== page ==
What is the correct name for the space between heaven and earth?

I thought of ether but it seems to have a prevailing chemistry meaning, whereas its second connotation is described by OxfordL as literary:

LITERARY: the clear sky; the upper regions of air beyond the clouds.

Plus, this doesn't seem to include the space below the clouds.

Then I thought of atmosphere, but its main meaning seems to be

the mixture of gases around the earth (Cambridge).

When I googled it, I found the definition of horizon as

the apparent boundary between the Earth and sky.

However, I am looking for the word that denotes the space in between, not the boundary.

I am making up this sentence:

She lost sight of the swans that vanished into the _______ .


The boy measured the ________ and wished that one day he could traverse it with a spaceship.

The examples I have given are rather orientative, not restrictive. If the word or phrase found doesn't go well in the senteces but means exactly this space between sky and earth, I'd be happy.

The word or phrase can be figurative, but I could also use a "technical term" for it.

Edit: My question is vague. Maybe it helps if I say just ignore the examples. Sky is too general a word, I would need something more specific, more synonymous of troposphere, without being necessarily a scientific word. If there are other scientific words, I do not reject them either.

  • 1
    ... vanished into the haze? – Decapitated Soul Jun 11 at 11:49
  • Yes, that's also a good one. – fev Jun 11 at 11:54
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    I think the word you want for your sentences is, in fact, sky. Why is sky not appropriate? – Andrew Leach Jun 11 at 12:06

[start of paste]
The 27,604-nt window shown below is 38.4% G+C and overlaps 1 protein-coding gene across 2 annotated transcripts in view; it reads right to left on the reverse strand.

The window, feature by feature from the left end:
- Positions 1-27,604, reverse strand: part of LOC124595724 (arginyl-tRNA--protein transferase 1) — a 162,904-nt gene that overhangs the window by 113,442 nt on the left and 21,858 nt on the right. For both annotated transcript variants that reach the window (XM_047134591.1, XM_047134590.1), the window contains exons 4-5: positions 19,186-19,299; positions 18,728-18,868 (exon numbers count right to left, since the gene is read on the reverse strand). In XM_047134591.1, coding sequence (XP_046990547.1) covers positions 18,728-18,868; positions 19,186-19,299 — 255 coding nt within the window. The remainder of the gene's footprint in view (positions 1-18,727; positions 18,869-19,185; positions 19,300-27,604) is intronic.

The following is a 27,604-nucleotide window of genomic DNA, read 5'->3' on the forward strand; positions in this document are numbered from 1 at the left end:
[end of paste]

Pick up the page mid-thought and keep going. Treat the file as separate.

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    If sky isn't the term, we need some description of why. "Sky" isn't a scientific term and it refers to anything above your head or above the ground that isn't a ceiling or roof. Since clouds often come down to earth (where they're known as mist or fog), as do other things in the sky, there is no real practical difference between sky and the air around us. – Stuart F Jun 11 at 12:08
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    @fev If you can't say how it's to be used, and you can't say why sky is inappropriate (which does follow from the first restriction), then it's going to be difficult to come up with le mot juste. – Andrew Leach Jun 11 at 15:05


the lowest region of the atmosphere, extending from the earth's surface to a height of about 6–10 km (the lower boundary of the stratosphere)


but that might be a bit "sciencey" sounding for your suggested sentences.

and interpretative suggestion might be something like:

Blue yonder

or similar

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    @sawsine: Don't you think birds vanishing into the troposphere is a bit too artsy? blue yonder is a good one! +1 for that :) – user405662 Jun 11 at 11:38

The word "azure" is a term that is suitable, although it is literary.